Occasionally, perhaps not all that occasionally, you might make a mistake in your commit workflow. You forgot to fix a lint error, your tests didn’t pass so you need to fix that first, or you forgot to add a file, maybe you weren’t ready for that commit just yet, maybe you didn’t mean to push yet. Whatever the case may be, mistakes happen and you need a way to undo whatever those mistakes were. Here are a few easy workflows you can follow when these mistakes happen.

How to make a change to the previous commit

Let’s say you have some code you want to add when you make your first commit. So you type git status and:

nyxtom@enceladus: git status
On branch master

No commits yet

Untracked files:
  (use "git add <file>..." to include in what will be committed)
        index.css
        index.html
        load.js
        load2.js

nothing added to commit but untracked files present (use "git add" to track)

You go ahead and add these files with git add.

nyxtom@enceladus$ git add index.css index.html load.js
~/libvar/map
nyxtom@enceladus$ git status
On branch master

No commits yet

Changes to be committed:
  (use "git rm --cached <file>..." to unstage)
        new file:   index.css
        new file:   index.html
        new file:   load.js

Untracked files:
  (use "git add <file>..." to include in what will be committed)
        load2.js

~/libvar/map
nyxtom@enceladus$ git commit -m 'Adding initial project'
[master (root-commit) 9e5fc8f2] Adding initial project
 3 files changed, 187 insertions(+)
 create mode 100644 index.css
 create mode 100644 index.html
 create mode 100644 load.js

But whoops! Turns out there was a problem in your previous commit. You want to change a line of code. So you make your change to the file and use git add -p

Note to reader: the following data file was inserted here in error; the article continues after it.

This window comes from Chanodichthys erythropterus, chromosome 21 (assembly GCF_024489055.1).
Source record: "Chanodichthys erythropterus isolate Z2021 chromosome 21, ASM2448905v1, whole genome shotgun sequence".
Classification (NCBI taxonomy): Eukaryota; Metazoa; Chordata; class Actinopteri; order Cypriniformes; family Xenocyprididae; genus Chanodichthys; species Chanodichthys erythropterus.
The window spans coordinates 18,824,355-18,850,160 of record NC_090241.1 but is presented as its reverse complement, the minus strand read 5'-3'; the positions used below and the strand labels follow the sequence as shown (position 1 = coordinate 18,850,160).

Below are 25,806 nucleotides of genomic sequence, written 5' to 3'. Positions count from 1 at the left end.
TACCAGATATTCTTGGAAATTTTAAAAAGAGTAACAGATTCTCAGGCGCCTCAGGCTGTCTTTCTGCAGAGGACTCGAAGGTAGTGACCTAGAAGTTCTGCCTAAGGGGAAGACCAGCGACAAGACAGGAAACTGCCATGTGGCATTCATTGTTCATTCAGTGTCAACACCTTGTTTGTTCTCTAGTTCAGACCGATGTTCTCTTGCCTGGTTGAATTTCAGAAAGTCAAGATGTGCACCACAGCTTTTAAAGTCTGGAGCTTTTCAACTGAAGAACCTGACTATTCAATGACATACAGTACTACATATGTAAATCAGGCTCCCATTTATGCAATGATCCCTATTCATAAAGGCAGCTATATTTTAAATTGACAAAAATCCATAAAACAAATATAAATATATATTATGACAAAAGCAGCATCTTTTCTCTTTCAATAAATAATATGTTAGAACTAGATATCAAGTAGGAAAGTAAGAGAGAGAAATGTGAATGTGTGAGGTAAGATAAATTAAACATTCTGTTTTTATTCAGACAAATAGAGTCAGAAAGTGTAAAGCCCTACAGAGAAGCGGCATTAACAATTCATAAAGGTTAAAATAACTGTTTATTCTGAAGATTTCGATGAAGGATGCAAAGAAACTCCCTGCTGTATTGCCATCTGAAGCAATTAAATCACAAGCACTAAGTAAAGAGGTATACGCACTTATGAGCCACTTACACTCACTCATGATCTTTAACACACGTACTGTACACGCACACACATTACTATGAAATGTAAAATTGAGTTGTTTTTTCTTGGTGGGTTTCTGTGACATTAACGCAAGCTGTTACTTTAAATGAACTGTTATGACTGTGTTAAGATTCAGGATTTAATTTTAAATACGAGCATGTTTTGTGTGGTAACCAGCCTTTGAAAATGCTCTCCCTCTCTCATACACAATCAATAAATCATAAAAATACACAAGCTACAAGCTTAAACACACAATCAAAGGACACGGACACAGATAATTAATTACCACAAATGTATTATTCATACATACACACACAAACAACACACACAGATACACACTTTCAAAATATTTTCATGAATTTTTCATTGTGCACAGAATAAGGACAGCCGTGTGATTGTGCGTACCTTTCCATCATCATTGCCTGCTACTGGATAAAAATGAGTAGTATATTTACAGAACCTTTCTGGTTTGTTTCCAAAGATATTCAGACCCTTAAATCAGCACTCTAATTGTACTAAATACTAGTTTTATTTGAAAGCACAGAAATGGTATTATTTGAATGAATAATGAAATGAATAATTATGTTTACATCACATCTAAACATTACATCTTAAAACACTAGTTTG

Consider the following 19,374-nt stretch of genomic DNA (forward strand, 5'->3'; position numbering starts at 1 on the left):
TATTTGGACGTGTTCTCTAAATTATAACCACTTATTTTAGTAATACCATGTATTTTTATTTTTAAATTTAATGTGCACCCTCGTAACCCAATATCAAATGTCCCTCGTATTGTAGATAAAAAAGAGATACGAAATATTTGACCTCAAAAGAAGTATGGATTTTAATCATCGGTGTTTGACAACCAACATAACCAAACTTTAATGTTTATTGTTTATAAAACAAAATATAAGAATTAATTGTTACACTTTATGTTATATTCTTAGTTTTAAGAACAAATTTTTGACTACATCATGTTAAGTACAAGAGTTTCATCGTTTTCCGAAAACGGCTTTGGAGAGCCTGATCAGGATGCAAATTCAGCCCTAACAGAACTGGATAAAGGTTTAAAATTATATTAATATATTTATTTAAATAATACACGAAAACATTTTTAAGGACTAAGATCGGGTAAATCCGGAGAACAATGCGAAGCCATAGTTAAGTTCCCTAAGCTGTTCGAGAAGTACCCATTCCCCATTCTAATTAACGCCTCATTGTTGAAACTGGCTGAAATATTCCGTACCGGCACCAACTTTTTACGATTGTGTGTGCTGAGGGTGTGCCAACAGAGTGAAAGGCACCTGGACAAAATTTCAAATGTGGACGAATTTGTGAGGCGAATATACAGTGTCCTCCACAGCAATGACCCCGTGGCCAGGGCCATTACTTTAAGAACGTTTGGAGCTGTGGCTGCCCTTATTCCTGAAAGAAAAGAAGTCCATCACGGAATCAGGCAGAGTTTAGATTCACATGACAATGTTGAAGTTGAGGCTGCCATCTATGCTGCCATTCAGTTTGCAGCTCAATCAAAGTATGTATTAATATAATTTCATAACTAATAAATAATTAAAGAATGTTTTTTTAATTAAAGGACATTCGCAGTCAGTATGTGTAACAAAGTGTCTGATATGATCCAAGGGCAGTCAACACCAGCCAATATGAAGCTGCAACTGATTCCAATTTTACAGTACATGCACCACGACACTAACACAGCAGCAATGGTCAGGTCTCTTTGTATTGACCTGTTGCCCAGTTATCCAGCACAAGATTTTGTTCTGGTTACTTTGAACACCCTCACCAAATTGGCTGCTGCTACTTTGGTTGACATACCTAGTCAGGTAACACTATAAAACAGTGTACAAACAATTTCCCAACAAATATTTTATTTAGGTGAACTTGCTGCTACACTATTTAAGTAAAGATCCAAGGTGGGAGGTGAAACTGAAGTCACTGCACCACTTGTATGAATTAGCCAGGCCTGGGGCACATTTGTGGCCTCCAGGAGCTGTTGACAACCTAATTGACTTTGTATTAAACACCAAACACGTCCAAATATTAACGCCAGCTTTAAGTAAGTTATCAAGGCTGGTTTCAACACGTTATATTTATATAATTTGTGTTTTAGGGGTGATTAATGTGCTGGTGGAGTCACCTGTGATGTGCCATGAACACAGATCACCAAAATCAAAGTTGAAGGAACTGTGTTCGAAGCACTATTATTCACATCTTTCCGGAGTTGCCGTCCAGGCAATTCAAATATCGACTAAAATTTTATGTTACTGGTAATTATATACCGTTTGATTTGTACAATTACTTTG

nyxtom@enceladus$ git add -p
diff --git a/load.js b/load.js
index 888a7fbd..f0cc06b3 100644
--- a/load.js
+++ b/load.js
@@ -28,6 +28,8 @@ function setup() {
     let text = [''];

     function draw() {
+        context.clearRect(0, 0, window.innerWidth, window.innerHeight);
+
         let offset = 100;
         let tokens = parse(text);
         tokens.forEach(token => {
(1/1) Stage this hunk [y,n,q,a,d,e,?]? y

Instead of making another commit, you can just amend the previous commit! Use git commit --amend.

nyxtom@enceladus$ git commit --amend -m 'Adding initial project'
[master 5923dfe9] Adding initial project
 Date: Fri Aug 28 11:40:45 2020 -0500
 3 files changed, 188 insertions(+)
 create mode 100644 index.css
 create mode 100644 index.html
 create mode 100644 load.js

Great! Now we have fixed that last commit with this change!

How to reset a commit

Now let’s say you forgot to add a file, so you go ahead and make another commit like so:

nyxtom@enceladus$ git add load2.js
~/libvar/map (master)+
nyxtom@enceladus$ st
On branch master
Changes to be committed:
  (use "git restore --staged <file>..." to unstage)
        new file:   load2.js

~/libvar/map (master)+
nyxtom@enceladus$ git commit -m 'Test'
[master a1bf0355] Test
 1 file changed, 147 insertions(+)
 create mode 100644 load2.js

But let’s say you don’t want that commit yet. Have you run git push yet? No? Okay great. You can unstage the last commit at HEAD with the following: git reset --soft

nyxtom@enceladus$ git reset --soft HEAD^
~/libvar/map (master)+
nyxtom@enceladus$ st
On branch master
Changes to be committed:
  (use "git restore --staged <file>..." to unstage)
        new file:   load.js

Now the previous commit is still staged. Meaning it’s ready to be committed again. If you want to unstage it go ahead and type git restore --staged <file>

How to rebase and squash commits

Let’s say you made a few commits like the one below.

nyxtom@enceladus$ git log --oneline
9f44611c (HEAD -> master) Fix tests
2dd82c2b Better comments
5171bfac Fix spacing
ffda820e [#3203] Fixes input validation prior to user api requests

You realize that the last 3 commits actually belong to the original bug fix commit. Fear not! You can use git rebase for this. Let’s rebase the last 4 commits.

nyxtom@enceladus$ git rebase -i HEAD~4

You’ll notice that when you rebase with -i it is doing so interactively. This means that changes you make in this mode can be done a commit at a time (provided that you are making changes to multiple commits). The editor that pops up will provide you with some options like below: